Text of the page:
Combined therapies for cancer: a review of EGFR-targeted monotherapy and combination treatment with other drugs
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- Zahorowska, B., Crowe, P.J. & Yang, JL. J Cancer Res Clin Oncol (2009) 135: 1137. doi:10.1007/s00432-009-0622-4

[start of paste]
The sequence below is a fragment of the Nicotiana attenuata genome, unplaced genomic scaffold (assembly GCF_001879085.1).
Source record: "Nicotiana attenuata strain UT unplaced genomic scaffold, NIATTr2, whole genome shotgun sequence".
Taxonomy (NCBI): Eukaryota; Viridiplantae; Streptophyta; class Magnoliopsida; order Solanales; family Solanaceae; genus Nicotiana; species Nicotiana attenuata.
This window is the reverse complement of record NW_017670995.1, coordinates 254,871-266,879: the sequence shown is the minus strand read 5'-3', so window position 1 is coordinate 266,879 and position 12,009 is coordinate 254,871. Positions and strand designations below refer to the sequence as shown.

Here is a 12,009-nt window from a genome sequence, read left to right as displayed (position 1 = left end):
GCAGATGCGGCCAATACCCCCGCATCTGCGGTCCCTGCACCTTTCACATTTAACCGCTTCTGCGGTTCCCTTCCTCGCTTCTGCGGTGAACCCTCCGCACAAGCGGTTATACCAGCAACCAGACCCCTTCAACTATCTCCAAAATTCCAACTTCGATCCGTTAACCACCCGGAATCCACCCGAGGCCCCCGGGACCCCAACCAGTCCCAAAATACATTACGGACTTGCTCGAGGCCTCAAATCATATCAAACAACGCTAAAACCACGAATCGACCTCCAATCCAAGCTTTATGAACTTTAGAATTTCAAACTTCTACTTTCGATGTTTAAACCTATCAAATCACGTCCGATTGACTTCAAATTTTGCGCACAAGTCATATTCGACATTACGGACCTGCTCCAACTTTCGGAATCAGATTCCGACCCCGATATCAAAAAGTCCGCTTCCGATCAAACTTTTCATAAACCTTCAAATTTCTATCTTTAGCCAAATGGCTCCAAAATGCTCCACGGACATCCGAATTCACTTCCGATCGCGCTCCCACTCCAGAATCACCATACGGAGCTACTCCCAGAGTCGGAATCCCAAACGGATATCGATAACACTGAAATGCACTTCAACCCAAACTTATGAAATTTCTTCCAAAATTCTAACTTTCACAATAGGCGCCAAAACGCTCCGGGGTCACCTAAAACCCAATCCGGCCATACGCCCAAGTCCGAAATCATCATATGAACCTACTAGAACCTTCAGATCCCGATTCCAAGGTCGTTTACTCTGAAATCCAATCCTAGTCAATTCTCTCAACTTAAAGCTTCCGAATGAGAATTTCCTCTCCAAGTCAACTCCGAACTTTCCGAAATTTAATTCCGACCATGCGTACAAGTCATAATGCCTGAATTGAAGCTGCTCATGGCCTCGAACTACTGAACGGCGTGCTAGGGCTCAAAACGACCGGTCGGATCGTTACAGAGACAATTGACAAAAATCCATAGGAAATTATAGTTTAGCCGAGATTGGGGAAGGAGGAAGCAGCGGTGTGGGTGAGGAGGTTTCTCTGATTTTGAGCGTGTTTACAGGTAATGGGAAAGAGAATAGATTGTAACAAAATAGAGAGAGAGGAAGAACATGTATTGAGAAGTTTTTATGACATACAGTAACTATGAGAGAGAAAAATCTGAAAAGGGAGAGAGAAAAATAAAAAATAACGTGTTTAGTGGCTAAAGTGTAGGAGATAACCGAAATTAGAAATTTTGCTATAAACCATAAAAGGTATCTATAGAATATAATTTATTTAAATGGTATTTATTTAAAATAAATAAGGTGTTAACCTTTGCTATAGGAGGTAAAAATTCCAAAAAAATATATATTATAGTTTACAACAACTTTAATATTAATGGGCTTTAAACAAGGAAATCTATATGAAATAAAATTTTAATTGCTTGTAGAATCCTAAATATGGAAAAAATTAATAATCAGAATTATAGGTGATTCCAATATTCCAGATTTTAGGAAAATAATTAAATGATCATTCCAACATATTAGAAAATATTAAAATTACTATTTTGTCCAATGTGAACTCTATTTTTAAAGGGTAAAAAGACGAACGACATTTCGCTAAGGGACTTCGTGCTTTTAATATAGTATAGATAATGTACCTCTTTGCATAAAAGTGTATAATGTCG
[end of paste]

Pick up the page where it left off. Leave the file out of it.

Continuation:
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Targeted therapy refers to anticancer treatment which specifically targets key molecules of cancer cells and/or neovascular cells, aiming to thus interfere with processes of tumorigenesis, cancer progression and metastasis. The epidermal growth factor receptor (EGFR) was the first receptor to be proposed for targeted cancer therapy, having been found to be commonly overexpressed in a range of solid tumors and play a role in cancer cell proliferation, apoptosis, angiogenesis, invasion and metastasis. Despite successful development of EGFR-targeted pharmacological agents, clinical and molecular studies have indicated several limitations to the broad application of this treatment as a monotherapy. Novel combination treatments which might optimize the effect of EGFR inhibition have, therefore, been investigated. Research conducted into the mechanisms of action and synergy of these combination treatments is likely to enhance the role of the EGFR target in future cancer treatment.